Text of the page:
Proton exchange membrane fuel cells (PEMFCs) with 0.1 and 0.4 mg Pt cm−2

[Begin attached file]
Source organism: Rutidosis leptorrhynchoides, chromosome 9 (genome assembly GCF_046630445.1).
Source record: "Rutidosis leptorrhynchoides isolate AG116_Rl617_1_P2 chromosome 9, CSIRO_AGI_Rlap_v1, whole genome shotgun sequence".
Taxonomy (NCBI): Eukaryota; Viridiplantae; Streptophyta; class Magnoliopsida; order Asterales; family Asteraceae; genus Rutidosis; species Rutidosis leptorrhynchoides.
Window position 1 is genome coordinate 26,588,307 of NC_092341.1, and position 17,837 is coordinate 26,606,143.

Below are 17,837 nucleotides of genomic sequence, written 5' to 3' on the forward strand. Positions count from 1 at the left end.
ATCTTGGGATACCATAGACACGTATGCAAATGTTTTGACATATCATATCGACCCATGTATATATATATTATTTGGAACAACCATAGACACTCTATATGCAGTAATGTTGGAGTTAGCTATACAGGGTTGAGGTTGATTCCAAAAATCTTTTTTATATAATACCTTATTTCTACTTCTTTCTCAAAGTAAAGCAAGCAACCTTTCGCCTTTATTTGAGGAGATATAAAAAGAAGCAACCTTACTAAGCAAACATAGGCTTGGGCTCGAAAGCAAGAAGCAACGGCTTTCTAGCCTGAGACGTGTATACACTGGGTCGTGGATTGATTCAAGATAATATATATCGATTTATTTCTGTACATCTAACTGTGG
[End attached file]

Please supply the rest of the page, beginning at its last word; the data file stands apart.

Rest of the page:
cathode catalyst loadings were separately contaminated with seven organic species: Acetonitrile, acetylene, bromomethane, iso-propanol, methyl methacrylate, naphthalene, and propene. The lower catalyst loading led to larger cell voltage losses at the steady state. Three closely related electrical equivalent circuits were used to fit impedance spectra obtained before, during, and after contamination, which revealed that the cell voltage loss was due to higher kinetic and mass transfer resistances. A significant correlation was not found between the steady-state cell voltage loss and the sum of the kinetic and mass transfer resistance changes. Major increases in research program costs and efforts would be required to find a predictive correlation, which suggests a focus on contamination prevention and recovery measures rather than contamination mechanisms.
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